Sean O’Conaill © Reality 2003
My two-month course of chemotherapy intended to stop the spread of cancer in the lymph system ended in mid August 2003. Another CT Scan followed in early September. It found that the cancerous nodes in the lymph had indeed been reduced, and that an operation to remove a cancerous bladder could go ahead.
This was the first indication that I could indeed be cured of cancer, that I was no longer in the ‘departure lounge’, and that I could hope for a resumption of normal life. Naturally I was relieved – but the experience of the nearness of death had changed me. I found that I wanted above all to remember that experience in all of its detail, not to escape from it.
The reason was that as a writer I had discovered the validity of what my church had always taught: the reality of a mysterious presence just beyond the range of our normal perception, available to us in time of greatest peril, especially when we come to evaluate our own lives. Trusting to that reality I had given myself to it completely, and then experienced also its power to heal our bodily ills as well as our closest relationships. I wanted above all to maintain contact with that reality.
The operation that followed involved major surgery. In a four-hour procedure, the cancerous bladder was removed. Then a 40 cm section of the smaller intestine was excised and formed into a new reservoir, connected to the kidneys and urethra. This has become the standard procedure to deal with bladder failure in the US and continental Europe, but it is comparatively new in Ireland.
I awoke to find myself seriously weakened and surrounded by infusion drips, with several tubes draining the new reservoir to allow it to seal itself before becoming fully employed. I felt as though I had suddenly become many times heavier, as it took an immense effort to accomplish even the slightest movement of an arm or a leg.
This was my time of greatest dependence, as I could not move, wash or even drink without help. When the human bowel is handled by a surgeon, it shuts down completely, refusing even to receive the contents of the stomach. In my case this meant that the saline infusion gathered in my stomach, creating an intense pressure. There was only one way of relieving this – by passing a tube through my nose into my oesophagus, and from there into my stomach. My very worst hours now followed, as I had to try to sleep with this tube in place, attached to my nose and impeding even my ability to swallow.
It would be great to be able to report that even in this crisis my faith and serenity were unaffected – but the truth was otherwise. I suffered, and there was no way round this. I could, and did, pray – but I was overwhelmed by the bodily pain and discomfort that enveloped me, and I experienced, at times, a profound despair.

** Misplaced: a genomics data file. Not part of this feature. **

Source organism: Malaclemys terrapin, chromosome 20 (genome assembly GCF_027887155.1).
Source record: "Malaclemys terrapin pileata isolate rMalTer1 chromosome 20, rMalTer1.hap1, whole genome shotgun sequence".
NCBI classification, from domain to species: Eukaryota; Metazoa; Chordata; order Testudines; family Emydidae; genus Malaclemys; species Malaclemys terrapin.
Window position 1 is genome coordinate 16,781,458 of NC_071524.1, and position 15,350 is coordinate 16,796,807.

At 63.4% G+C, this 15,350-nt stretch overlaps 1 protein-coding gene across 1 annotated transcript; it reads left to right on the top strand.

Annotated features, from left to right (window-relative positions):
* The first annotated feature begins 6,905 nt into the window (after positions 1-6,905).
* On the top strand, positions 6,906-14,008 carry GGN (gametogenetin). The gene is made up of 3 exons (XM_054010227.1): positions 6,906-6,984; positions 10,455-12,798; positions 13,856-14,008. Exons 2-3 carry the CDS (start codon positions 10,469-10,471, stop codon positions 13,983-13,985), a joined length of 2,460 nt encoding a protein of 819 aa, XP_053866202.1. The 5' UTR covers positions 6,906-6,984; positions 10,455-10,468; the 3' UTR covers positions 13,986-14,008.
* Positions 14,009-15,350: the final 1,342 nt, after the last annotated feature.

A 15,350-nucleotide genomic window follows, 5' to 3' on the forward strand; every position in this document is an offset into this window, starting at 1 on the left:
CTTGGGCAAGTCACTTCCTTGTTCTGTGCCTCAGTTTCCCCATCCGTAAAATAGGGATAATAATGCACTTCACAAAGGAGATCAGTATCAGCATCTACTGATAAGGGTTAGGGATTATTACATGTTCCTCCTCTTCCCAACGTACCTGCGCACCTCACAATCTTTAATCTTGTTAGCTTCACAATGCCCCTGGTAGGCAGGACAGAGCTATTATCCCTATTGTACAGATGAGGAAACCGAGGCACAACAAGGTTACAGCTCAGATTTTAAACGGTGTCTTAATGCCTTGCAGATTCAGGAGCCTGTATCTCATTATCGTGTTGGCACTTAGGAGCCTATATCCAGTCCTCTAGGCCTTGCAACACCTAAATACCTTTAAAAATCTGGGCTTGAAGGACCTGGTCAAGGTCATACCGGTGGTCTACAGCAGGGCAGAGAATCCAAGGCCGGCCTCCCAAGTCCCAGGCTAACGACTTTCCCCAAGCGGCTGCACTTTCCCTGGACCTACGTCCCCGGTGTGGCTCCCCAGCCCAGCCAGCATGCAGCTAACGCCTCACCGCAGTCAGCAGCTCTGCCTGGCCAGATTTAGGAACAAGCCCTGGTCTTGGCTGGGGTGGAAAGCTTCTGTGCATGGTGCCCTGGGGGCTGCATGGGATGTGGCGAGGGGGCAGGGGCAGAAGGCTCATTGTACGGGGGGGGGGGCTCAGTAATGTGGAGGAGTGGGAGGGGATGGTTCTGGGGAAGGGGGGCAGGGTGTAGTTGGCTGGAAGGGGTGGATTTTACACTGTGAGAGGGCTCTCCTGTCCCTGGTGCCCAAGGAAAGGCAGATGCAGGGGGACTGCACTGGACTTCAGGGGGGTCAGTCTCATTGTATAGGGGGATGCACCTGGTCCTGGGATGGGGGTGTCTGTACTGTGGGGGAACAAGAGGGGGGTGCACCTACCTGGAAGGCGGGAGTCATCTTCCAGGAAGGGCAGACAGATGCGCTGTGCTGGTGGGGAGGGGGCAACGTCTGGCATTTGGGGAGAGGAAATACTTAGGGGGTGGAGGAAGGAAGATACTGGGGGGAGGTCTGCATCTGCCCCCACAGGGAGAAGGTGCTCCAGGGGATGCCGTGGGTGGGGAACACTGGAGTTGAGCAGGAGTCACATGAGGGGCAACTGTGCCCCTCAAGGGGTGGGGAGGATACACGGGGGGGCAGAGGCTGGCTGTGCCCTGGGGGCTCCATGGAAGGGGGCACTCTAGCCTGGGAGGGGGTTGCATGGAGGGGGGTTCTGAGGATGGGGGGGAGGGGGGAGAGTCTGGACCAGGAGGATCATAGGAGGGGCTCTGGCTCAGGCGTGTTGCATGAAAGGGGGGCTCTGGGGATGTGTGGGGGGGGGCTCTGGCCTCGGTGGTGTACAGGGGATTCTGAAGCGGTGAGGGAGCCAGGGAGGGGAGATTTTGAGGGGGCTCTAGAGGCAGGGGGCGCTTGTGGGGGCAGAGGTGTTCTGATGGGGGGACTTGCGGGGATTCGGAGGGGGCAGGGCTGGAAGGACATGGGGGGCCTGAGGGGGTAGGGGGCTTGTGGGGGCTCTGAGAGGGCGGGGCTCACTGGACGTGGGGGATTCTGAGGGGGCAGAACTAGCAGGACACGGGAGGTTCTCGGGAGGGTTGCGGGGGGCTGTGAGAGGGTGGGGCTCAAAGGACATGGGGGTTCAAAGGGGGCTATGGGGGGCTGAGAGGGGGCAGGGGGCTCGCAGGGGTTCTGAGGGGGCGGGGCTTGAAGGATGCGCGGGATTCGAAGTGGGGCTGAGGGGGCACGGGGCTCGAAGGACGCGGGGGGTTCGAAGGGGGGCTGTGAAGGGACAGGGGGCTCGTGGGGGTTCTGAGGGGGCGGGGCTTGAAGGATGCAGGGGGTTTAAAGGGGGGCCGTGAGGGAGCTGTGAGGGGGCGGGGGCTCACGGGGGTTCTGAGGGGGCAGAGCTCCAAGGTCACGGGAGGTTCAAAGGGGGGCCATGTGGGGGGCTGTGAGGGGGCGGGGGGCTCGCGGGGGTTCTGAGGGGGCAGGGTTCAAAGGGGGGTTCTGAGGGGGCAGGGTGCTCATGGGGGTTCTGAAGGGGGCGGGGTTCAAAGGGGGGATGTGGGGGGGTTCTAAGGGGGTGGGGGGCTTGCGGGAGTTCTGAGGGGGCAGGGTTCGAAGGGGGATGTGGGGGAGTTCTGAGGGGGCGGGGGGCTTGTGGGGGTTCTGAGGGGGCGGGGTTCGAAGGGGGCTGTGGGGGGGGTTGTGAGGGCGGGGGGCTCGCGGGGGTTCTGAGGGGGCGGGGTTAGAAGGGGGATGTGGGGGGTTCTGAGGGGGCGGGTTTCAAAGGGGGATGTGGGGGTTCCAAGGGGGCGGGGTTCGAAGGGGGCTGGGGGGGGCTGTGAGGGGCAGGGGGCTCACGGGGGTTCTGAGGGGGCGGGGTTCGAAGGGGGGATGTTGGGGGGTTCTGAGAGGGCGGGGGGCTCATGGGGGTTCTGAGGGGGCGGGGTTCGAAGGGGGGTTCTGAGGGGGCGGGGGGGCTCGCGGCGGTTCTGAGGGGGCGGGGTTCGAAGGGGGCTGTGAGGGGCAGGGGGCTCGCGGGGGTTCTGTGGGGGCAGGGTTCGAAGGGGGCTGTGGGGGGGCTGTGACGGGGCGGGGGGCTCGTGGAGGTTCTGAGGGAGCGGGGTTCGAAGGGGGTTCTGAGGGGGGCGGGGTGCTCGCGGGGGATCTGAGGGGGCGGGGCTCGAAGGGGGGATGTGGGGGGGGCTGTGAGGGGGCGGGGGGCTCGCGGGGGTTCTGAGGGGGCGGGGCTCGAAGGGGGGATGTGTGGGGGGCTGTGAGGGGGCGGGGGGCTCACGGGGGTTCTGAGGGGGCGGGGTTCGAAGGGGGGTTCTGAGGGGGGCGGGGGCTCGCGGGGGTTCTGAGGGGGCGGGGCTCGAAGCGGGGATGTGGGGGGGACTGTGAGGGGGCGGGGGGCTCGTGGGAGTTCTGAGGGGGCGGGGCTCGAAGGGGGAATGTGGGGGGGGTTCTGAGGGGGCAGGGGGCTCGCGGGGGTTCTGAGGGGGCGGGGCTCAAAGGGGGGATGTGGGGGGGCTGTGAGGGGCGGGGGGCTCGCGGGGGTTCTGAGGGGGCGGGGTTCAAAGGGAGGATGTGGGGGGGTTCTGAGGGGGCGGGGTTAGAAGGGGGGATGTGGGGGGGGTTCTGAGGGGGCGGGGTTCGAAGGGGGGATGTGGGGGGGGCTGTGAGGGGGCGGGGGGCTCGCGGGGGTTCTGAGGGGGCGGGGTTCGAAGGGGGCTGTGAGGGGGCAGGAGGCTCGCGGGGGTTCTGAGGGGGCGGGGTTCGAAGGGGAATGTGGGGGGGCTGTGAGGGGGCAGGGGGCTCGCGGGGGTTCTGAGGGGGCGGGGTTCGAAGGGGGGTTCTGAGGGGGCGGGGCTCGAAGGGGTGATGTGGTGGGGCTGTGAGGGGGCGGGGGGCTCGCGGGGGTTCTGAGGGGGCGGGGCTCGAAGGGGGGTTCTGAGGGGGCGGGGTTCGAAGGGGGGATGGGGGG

I am now convinced that anaesthesia does not allow the human body to escape the effects of the deep trauma involved in the excision of a major organ. I felt as a child feels in the aftermath of a heavy blow: traumatised and expecting further similar blows – and unable to dwell on anything else.
Pain of this kind has a deep spiritual impact – persuading us that somehow we have merited the blow that has fallen, and leading to a profound loss of confidence in ourselves. Even now I am battling against this tendency.
In the middle of all this I was told that an exhaustive biopsy undertaken during the operation had confirmed that the lymph system was now entirely clear of cancer. I was indeed now ‘cured’, and had everything to look forward to. Only gradually did this sink in, as my strength came back, and with it my independence.
Almost four weeks after the operation I am home now, recuperating. My new bladder is fully operational, only slightly less efficient than my old one at its best. I don’t receive the same signals, of course – and need to remain aware of time passing, and of the need to relieve the new reservoir before it relieves itself!
One thing above all I have learned from all of this – how dependent we are upon the normal functioning of our own bodies – something we take entirely for granted – as well as the fragility of that body. An amazingly complex organic machine, it is the medium through which we experience and learn to function within our physical environment. When it becomes dysfunctional – as it always does eventually – we are faced with total separation from that environment, and with the question of what happens next. There is no evading this question.
I am above all profoundly grateful that my church has given me a framework within which I can face that reality, connecting my bodily environment with one that transcends it – one that will receive my essence with love when the moment of final separation comes. In that truth I will try to live out the rest of my earthly life, knowing that in the end God will find it sufficient that I commend my spirit to him, in love and trust.
In the meantime I must never forget what happened when, believing myself close to death, I trusted to what I had been taught – to the real presence of the Lord, especially in the valley of the shadow of death. If I can pass on that assurance to just one other person in the same awful circumstances I will perhaps feel that I have earned my reprieve.